Staff Writers Isa RingswaldEgan and Phoebe Mulder attended the opening night of the Pirandello Project. Editor’s warning: mentions of suicide.

On the evening of Thursday, October 22, Isa RingswaldEgan and Phoebe Mulder attended the opening night of the Pirandello Project, a devised performance staged by the Barnard Department of Theater and the Columbia University Major in Theater and the Dramatic Arts. The Pirandello Project was directed by Barnard theater professor Alice Reagan and performed in the Minor Latham Playhouse. 

The performance featured the writings of Luigi Pirandello (1863-1936), an Italian writer best known for his plays, which center heavily around the concept of identity. Pirandello won the Nobel Prize in 1934 for his “almost magical ability to turn psychological analysis into good theater.” 

The Pirandello Project is anchored in his 1917 play, Right You Are If You Think You Are, which follows an eccentric family as they shamelessly poke into the private life of their mysterious neighbors. Scenes from the show are interspersed by events and writings from Pirandello’s own life, devised by the ensemble. As a whole, the collection of work tells the story of Pirandello as a prolific but deeply troubled writer; a man with a dramatic, toxic relationship with himself and with others. Switching deftly from scenes from Right You Are If You Think You Are to devised work, ensemble grappled with questions that haunted Pirandello and still haunt modern audiences. Who are we? How do we know for sure? And what do our communities look like? The lighting, costuming, script composition, and acting were cleanly constructed and performed through a striking absurdist and futurist lens. 

The scenes from Right You Are If You Think You Are featured exaggerated greyscale costuming and acting. Mr. Ponza, played by Shayan Hooshmand (CC ‘23), wore black leather gloves with long black acrylic nails on the ends of each finger, and a disproportionately broad houndstooth coat. Dina, played by Amelia Mason (BC ‘24), wore a headband with a bow the size of her head flopping comically on top, and a dress with a similarly gargantuan bow at the back of the waistline. The costumes added to the enjoyably wacky body language and theatrics of the entire cast. These scenes were followed by strikingly absurd transitions of the cast holding plants, miming unintelligible actions, and more.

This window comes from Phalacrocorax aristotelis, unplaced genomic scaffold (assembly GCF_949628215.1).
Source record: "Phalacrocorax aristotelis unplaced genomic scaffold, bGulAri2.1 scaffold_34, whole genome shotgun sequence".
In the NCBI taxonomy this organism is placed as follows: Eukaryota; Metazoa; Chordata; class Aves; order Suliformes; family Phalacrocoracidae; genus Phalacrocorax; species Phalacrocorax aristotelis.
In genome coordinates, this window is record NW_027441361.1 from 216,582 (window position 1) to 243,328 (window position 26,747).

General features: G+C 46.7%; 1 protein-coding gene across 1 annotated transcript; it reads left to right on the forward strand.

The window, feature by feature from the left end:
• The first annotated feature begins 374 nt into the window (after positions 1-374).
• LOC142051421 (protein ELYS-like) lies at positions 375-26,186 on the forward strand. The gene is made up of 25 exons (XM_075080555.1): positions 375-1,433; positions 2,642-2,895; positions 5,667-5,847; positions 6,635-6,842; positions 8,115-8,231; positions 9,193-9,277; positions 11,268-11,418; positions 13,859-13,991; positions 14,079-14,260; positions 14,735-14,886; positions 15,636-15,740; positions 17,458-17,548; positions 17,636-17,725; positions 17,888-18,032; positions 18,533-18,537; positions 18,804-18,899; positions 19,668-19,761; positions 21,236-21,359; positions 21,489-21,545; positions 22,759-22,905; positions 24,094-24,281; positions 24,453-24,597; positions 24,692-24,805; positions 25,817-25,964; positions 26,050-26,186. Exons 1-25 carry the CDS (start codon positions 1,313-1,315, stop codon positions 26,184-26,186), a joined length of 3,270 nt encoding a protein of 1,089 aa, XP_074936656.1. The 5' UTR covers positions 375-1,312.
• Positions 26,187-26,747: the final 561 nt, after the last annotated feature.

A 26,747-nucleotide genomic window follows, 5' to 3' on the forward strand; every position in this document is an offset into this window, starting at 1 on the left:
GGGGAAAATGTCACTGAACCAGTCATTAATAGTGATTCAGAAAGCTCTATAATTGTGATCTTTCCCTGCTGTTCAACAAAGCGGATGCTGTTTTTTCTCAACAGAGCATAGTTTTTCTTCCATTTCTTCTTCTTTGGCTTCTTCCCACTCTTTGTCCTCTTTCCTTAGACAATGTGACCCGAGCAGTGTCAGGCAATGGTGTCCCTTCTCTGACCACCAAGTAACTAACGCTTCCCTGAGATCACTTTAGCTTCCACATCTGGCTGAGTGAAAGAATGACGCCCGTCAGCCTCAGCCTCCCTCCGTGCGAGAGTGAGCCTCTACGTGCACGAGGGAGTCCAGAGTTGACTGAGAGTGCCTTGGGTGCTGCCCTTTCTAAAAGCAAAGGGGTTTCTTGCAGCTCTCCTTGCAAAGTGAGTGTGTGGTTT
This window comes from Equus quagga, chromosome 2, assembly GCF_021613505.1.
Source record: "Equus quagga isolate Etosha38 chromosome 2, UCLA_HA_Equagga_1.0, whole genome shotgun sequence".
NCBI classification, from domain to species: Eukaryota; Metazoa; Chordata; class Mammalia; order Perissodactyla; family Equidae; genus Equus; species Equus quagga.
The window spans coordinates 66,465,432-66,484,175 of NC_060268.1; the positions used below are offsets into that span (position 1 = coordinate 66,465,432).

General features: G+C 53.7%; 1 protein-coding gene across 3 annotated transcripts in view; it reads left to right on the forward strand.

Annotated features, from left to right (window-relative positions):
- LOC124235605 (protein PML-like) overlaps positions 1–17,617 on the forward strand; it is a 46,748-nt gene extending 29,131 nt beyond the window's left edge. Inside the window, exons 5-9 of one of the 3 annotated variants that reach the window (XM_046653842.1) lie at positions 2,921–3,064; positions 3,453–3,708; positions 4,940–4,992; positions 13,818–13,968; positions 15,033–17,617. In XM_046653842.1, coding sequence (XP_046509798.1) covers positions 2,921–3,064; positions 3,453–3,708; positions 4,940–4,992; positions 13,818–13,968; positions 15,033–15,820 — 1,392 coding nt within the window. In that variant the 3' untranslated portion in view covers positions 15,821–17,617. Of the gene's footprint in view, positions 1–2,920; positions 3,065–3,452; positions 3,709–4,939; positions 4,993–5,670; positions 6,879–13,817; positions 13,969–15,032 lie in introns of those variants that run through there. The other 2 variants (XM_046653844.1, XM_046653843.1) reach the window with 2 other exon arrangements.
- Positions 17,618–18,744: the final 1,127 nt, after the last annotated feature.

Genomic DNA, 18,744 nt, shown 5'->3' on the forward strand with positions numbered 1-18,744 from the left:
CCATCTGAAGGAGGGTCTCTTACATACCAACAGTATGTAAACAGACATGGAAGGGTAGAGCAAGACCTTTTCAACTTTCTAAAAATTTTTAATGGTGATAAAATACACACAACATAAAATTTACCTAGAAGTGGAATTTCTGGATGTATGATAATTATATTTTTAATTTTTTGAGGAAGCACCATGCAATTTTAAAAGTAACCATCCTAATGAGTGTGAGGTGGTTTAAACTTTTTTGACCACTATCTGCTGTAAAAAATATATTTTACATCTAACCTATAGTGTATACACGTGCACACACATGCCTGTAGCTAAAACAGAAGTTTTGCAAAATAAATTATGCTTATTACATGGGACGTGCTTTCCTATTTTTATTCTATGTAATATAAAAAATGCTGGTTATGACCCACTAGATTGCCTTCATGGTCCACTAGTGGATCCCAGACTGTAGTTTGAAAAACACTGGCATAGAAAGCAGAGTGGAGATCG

The over-the-top quality of the overarching story made these moments of realism more powerful, settled, grounded in reality. We saw Pirandello’s wife in a mental asylum, seeking freedom, disconnected from reality but simultaneously tragically cognizant of her surroundings. John Howley’s (CC ‘25) readings of Pirandello’s manipulative letters to much younger actress Marta Abba, played by Ava Markhovsky (BC ‘25), and Marta’s reactions were particularly striking. These started marginally obsessive, escalated to threats of suicide, and ended with the final letter being performed as Pirandello literally dragged himself across the stage.

The play-within-a-play and the material devised directly from Pirandello’s life worked both with and against each other. Double-casting was used for enormous effect–the multiple roles of each actor performed each other and added layers of heightened emotion. The moments of absurdism cut between scenes grounded the excerpts from Pirandello’s life in reality and quiet drama, while also continuously heightening the tension and raising the stakes. 

There were moments of humor dispersed throughout, with characters eating popcorn, bumping into each other, and running around frantically. But the most impactful moments were those that are understated, where the entire audience seemed to wait with bated breath. Marta’s conflicting sympathy and disgust with the desperate, manipulative Pirandello, or Pirandello’s sister’s quiet plea for him to return home. The ensemble clearly uplifted the emotional core of the work amidst the buzzy, campy Right You Are If You Think You Are. The Pirandello Project tells the story of a deeply troubled, immoral man. But the cast infuses the show with moments of levity and absurdism in a way that only emphasizes this reality. 

The Pirandello Project is playing on Saturday at 3 pm and 8 pm.

Pirandello Image via Wikipedia Commons